Transforming the World

through Mathematics

The Hanna Neumann Fellow 2024


Interview with Zahra Mokhtari

[The interview was conducted online in January 2024 by Beate Rogler, Public Relations Manager at MATH+, and released on 12 May 2024, the international women in Mathematics day.]


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Zahra Mokhtari has been a postdoctoral researcher at Freie Universität Berlin in the Department of Mathematics and Computer Science since 2020. She grew up in Iran and studied Physics in Tehran before moving to Vancouver, Canada, where she completed her master’s degree in Physics in 2013. She then pursued her doctoral studies at the Institute of Theoretical Physics at the University of Göttingen under the supervision of Annette Zippelius, earning her PhD in Statistical Physics in 2018. She has held the position of postdoctoral researcher at Freie Universität Berlin, collaborating with Felix Höfling since June 2020. Here, she continues her research in the field of non-equilibrium stochastic many-body systems. The research group has developed an agent-based model for path formation in ant colonies based on non-reciprocal coupling to a secondary field. This work diverges from the models typically studied in the literature, laying the groundwork for the current MATH+ project EF4-10.

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The Fellowship awarded to you by MATH+ is named after the mathematician Hanna Neumann. Are you familiar with Hanna Neumann?

Hanna Neumann was a German mathematician who was forced to flee her country. She displayed bravery by not remaining passive or silent in the face of the atrocities committed by the Nazis against minorities at the time, even at the cost of losing her job. Neumann made valuable contributions to the field of group theory. Additionally, she was the mother of five children, a fact that is particularly remarkable. Nonetheless, she persisted passionately and professionally in her research, which was very inspiring for me.

What significance does this award hold for you?

This award holds two significant aspects for me. Firstly, it enables me to collaborate with scientists whom I have long desired to work with—collaborations that would otherwise be quite challenging to establish. Secondly, mathematicians’ acknowledgment of my work as a theoretical physicist through this award brings me joy. To some extent it is approval for my ability to communicate in their language.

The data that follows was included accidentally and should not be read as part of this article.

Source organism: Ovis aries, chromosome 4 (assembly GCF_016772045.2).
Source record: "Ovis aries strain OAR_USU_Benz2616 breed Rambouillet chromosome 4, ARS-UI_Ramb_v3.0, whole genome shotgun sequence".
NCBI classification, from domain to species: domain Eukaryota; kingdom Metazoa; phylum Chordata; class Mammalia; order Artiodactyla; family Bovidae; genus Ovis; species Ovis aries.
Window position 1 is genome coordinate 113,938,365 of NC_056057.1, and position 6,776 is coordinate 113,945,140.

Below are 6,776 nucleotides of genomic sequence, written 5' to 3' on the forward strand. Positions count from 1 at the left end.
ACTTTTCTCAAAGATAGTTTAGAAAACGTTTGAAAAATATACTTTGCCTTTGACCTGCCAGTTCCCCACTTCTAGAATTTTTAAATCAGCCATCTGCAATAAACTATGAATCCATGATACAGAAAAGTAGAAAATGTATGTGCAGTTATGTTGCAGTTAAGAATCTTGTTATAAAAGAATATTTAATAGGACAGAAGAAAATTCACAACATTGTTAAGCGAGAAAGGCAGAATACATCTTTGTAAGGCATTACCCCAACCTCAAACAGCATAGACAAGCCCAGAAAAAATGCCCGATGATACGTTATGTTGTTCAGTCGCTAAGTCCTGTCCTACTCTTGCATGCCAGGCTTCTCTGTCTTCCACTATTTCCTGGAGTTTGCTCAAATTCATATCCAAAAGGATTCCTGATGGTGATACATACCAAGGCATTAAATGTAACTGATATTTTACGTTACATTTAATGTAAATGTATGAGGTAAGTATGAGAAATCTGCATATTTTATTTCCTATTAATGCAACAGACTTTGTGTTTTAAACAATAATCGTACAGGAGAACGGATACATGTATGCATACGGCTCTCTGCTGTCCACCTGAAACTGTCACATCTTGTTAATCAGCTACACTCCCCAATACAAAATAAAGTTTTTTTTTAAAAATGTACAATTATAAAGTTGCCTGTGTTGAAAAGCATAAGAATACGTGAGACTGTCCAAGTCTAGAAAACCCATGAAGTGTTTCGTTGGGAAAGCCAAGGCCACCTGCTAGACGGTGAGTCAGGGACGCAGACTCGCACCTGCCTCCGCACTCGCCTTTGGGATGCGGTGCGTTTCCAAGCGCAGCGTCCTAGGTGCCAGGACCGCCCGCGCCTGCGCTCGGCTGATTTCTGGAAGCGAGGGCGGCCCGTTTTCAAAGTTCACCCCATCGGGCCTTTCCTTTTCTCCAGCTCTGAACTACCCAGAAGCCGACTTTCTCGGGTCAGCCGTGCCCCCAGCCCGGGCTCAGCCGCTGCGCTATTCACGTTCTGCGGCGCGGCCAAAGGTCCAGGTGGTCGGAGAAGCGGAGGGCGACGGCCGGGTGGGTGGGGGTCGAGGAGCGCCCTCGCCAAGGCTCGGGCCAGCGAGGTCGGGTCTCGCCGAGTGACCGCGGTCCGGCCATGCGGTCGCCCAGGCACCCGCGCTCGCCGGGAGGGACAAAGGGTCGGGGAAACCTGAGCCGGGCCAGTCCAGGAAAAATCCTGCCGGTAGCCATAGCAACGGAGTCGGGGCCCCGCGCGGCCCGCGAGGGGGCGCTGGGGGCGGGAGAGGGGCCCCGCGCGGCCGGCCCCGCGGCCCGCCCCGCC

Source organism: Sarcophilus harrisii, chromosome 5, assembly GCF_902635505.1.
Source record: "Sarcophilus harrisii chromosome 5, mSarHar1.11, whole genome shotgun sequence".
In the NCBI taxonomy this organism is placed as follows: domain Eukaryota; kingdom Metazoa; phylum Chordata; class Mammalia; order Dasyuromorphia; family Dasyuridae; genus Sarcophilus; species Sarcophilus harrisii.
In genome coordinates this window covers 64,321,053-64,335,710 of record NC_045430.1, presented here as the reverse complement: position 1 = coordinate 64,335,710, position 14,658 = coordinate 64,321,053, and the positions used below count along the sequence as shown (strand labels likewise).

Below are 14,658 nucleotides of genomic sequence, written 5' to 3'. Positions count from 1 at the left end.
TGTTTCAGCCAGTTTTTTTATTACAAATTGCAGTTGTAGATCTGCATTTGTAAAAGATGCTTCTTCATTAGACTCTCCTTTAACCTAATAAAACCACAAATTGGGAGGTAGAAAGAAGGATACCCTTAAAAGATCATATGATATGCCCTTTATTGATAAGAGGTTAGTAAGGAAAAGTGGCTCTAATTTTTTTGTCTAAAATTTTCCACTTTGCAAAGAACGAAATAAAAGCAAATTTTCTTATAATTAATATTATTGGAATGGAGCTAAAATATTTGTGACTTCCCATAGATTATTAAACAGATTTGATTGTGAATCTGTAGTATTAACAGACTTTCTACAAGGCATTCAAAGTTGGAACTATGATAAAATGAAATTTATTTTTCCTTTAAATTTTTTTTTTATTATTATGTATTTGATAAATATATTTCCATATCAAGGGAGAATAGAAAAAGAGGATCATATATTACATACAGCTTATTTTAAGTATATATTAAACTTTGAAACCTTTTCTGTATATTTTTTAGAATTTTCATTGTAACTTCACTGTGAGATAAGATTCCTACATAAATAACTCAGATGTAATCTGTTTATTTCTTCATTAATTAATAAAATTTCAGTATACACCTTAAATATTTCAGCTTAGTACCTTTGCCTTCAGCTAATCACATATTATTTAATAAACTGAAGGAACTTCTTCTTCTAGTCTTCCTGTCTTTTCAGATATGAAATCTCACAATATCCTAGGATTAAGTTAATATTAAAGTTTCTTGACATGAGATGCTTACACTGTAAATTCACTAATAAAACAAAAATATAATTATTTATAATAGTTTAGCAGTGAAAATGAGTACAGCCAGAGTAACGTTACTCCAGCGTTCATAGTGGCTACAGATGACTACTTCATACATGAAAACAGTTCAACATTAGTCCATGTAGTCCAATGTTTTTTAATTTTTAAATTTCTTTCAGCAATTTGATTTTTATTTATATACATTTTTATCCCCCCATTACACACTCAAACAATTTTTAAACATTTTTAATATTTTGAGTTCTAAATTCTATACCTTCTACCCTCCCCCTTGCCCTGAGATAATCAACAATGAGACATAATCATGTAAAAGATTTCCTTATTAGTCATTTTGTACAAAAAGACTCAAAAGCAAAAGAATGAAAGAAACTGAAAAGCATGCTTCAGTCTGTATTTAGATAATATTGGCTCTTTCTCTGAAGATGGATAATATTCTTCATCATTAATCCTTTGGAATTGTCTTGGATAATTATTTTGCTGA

When and how did your interest in physics and mathematics develop?

From my early childhood, I was always interested in measuring, counting, and finding patterns. I vividly recall being astonished by the circular motion of a spinning top and noticing similar patterns in the orbits of planets around the sun. As a child, I contemplated the circular nature of planets and carousels, sensing a commonality between them without fully understanding it. Now, I recognize that these recurring patterns can be explained by similar principles. Moreover, in school, I was fortunate to have an innovative and inspiring teacher who sparked my passion for theoretical physics, leading me to pursue it as my major in university. I was also interested in mathematics because of its close relationship with theoretical physics. And finally, I was fortunate to have supportive parents who encouraged my interests.

Do you have any female role models?

Not particularly. What matters most to me is perseverance in life, not giving up in moments of despair; it’s genuinely crucial for me. I deeply admire all women, especially those from the global south, who confront gender and ethnic discrimination daily. In moments of frustration, I often draw strength from these people, reminding myself not to give up and to persist in advancing both my career and my life.
Regarding female scientists, Maryam Mirzakhani is undoubtedly someone I admire. She was also Iranian, coming from the same school as I did, though much earlier. At my school, her portrait was on the “Wall of Honor” reserved for those who had achieved notable success during their school time. She was a female scientist whom I looked up to because I knew she had faced significant challenges to reach the pinnacle of her field. Tragically, she passed away from cancer at the young age of 40. Her persistence is the quality that resonates with me the most—not giving up even in the face of a life-threatening illness and striving relentlessly to achieve your goals, making the world a better place.

What does mathematics mean to you?

Mathematics has been a powerful tool that I use to describe and articulate my physical observations. Theoretical physicists, like me, rely heavily on mathematics for this purpose. Personally, I see mathematics as lying between art and logic, both of which are intrinsic, fundamental, and crucial to humanity. Just as logical reasoning, critical thinking, and artistic expressions are essential skills taught to everyone from a young age, mathematics should also be universally accessible. It’s vital for individuals to possess at least a basic proficiency in mathematics, much like their ability to think critically, logically, and express themselves artistically.

Did you face significant challenges or receive substantial support while pursuing your career as a mathematician?

During my PhD in Göttingen, there were few women in theoretical physics. For instance, on the fourth floor of our institute in Göttingen, I was the only woman, which was sometimes challenging. However, the main challenge was being an immigrant here in Germany because my residence permit was always only valid until the last day of my contract. So, renewing my temporary resident permit was very stressful for me.